UNIVERSITY of Newcastle vice-chancellor Alex Zelinsky says he is confident the institution can avoid losing millions of dollars in international student fees to the coronavirus crisis.
The federal government said on Friday it would extend by one week its travel ban preventing non-citizens or permanent residents arriving from mainland China.
Professor Zelinsky said Chinese students make up around 2000 of UON's 7700 international fee paying students - and about 1000 of this 2000 are still overseas.
This cohort, with each student paying an average $30,000 in annual fees - could represent a $30 million loss.
"It could be - if they didn't turn up," he said.
"We're reasonably confident that we'll be able to accommodate most, if not all, of our students who are overseas and when we've been in regular contact with them we haven't seen any students withdraw.
"We have not seen a mass stampede to the exits, not at all, they're very comforted by the fact we're willing to be flexible and work with them."
UON announced last week affected students enrolled in trimester one could study remotely and if they didn't pass, enrol again without academic or financial penalty.
Affected students enrolled in semester one can start after the April mid-semester break and progress in time for semester two.
They will be able to access work online and will be given, after they arrive, extra tuition and time for assessments and study.
UON is also considering introducing a "buddy system" in some courses to connect late-arriving Chinese students with domestic students.
There have been no confirmed cases among staff or students. A UON spokesperson said two staff who arrived before the cut-off have passed the isolation period and are well.
Two students who self-isolated are also well.
Professor Zelinsky said it appeared after talking to experts that the spread of coronavirus may be at or close to its peak and "over the next month we'll hopefully see people travelling again".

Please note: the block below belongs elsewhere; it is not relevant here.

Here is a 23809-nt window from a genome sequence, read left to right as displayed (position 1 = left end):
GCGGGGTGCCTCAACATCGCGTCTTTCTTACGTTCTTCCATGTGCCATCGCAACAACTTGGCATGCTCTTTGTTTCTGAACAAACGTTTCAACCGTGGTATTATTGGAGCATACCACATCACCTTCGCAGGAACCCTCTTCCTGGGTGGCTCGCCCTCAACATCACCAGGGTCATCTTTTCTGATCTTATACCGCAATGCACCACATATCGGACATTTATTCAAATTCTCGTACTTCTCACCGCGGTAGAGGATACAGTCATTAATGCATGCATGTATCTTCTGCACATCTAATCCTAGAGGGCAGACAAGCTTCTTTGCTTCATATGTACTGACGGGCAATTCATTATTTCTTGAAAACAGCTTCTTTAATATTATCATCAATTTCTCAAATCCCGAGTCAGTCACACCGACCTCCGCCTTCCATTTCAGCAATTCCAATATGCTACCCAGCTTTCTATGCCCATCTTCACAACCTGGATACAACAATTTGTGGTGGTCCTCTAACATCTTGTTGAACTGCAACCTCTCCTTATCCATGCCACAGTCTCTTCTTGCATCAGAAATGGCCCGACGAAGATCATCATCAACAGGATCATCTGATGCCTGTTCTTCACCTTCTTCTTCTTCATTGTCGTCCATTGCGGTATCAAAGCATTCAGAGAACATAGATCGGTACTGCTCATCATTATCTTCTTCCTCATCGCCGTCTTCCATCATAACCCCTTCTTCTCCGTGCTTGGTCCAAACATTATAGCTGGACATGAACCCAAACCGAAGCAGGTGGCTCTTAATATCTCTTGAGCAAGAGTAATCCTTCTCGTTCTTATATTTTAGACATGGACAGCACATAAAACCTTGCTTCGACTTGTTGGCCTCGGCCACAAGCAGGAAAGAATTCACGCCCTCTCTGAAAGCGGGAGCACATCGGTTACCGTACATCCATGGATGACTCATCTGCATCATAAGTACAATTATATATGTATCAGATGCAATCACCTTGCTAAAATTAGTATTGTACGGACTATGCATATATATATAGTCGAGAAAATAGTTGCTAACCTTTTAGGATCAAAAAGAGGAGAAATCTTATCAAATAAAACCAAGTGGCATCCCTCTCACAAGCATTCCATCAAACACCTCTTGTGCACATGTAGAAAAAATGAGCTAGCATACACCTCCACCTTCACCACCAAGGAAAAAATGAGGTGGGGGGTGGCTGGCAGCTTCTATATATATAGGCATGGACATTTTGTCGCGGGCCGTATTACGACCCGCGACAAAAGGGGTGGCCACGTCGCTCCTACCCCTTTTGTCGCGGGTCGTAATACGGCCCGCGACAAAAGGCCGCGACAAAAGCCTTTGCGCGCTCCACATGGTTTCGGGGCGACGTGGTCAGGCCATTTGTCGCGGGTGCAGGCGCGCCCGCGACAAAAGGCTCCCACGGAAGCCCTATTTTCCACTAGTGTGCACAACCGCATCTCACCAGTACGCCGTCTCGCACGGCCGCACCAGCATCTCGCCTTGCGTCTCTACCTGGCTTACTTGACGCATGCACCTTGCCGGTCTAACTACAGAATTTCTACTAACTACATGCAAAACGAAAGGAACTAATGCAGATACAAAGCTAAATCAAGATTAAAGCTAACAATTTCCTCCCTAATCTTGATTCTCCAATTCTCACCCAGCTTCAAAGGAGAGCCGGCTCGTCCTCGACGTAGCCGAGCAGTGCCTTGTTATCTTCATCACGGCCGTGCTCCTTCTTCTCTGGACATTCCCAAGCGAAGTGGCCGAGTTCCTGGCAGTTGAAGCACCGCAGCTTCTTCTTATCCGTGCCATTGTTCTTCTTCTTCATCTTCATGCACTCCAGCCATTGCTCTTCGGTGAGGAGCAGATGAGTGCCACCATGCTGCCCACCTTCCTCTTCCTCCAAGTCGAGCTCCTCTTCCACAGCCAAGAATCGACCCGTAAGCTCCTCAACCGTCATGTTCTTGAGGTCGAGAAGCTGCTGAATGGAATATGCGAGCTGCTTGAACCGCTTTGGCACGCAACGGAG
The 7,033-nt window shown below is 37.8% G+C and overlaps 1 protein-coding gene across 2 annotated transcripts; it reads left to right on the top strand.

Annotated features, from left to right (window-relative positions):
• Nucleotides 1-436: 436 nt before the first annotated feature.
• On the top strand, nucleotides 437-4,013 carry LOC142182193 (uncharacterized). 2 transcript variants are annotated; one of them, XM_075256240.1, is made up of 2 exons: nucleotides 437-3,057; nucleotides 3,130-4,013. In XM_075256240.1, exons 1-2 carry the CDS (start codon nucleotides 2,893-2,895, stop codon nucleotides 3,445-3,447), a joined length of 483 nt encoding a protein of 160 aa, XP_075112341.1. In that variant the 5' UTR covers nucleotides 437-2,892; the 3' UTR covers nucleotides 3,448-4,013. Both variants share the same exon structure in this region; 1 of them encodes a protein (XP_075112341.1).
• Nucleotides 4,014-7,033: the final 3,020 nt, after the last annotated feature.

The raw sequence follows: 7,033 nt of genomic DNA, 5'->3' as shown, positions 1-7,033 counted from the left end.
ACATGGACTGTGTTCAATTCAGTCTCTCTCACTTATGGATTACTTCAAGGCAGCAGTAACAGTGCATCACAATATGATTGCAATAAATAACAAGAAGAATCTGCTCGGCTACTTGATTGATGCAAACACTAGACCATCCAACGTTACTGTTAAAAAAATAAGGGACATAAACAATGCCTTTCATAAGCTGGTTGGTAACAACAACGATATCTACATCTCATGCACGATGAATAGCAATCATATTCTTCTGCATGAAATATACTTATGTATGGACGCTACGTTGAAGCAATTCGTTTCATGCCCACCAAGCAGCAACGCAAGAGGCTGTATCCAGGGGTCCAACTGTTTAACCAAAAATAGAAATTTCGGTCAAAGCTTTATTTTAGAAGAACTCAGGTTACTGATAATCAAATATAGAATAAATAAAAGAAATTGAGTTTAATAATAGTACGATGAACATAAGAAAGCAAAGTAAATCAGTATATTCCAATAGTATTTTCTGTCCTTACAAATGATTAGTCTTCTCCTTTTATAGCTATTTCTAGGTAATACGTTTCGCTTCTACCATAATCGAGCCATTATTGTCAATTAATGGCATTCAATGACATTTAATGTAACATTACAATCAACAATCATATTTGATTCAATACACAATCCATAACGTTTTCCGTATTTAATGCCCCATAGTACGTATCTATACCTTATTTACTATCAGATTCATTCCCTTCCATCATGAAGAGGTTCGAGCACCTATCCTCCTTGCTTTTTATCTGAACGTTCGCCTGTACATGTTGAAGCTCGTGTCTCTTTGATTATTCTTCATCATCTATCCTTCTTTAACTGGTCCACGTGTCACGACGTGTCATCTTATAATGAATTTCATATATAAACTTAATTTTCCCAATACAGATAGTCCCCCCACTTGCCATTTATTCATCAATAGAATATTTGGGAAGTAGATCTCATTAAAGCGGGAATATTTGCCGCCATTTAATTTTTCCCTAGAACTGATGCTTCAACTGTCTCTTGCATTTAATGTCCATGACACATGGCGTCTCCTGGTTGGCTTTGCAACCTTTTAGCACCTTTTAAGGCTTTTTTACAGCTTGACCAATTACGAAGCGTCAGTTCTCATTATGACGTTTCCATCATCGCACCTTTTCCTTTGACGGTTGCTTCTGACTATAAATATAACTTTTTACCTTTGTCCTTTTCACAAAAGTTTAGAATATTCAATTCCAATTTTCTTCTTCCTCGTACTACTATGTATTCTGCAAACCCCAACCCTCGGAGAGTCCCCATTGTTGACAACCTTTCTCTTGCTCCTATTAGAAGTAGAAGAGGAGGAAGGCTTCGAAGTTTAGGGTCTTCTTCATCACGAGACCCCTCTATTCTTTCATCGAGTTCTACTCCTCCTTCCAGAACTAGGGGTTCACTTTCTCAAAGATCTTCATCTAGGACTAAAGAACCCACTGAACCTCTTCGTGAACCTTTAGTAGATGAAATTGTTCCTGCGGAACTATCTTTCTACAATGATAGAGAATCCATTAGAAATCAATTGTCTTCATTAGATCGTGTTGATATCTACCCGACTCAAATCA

"This means we'll be able to get our students here, we think by mid April is a realistic worst case scenario, and so we don't think there's any need to panic."
He said nevertheless, UON had done financial modelling to prepare for a possible ban extension.
"It's all manageable, but we just know that not all the students would drop out, many may reschedule their studies, and I think this flexible term will get most if not all of them here," he said.
"Some universities are in more difficult situations than us, they have much bigger exposure.
"Also they're financially probably pressed.
"This university has zero debt and is running on surpluses, so we are financially sound, we're not overly exposed... we'll be fine."
National Tertiary Education Union (NTEU) Newcastle branch president Dr Emma Joel said union members "support the UON's management approach of prioritising the health and wellbeing of UON staff and students" and valued management's efforts to ensure everyone affected was safe and well supported.
"NTEU representatives have been in communication with UON management regarding potential impacts to staff workloads and working conditions," Dr Joel said.
"NTEU representatives will continue to work with management to ensure any adverse impacts are minimised and that management is regularly consulting with staff as the situation continues to evolve."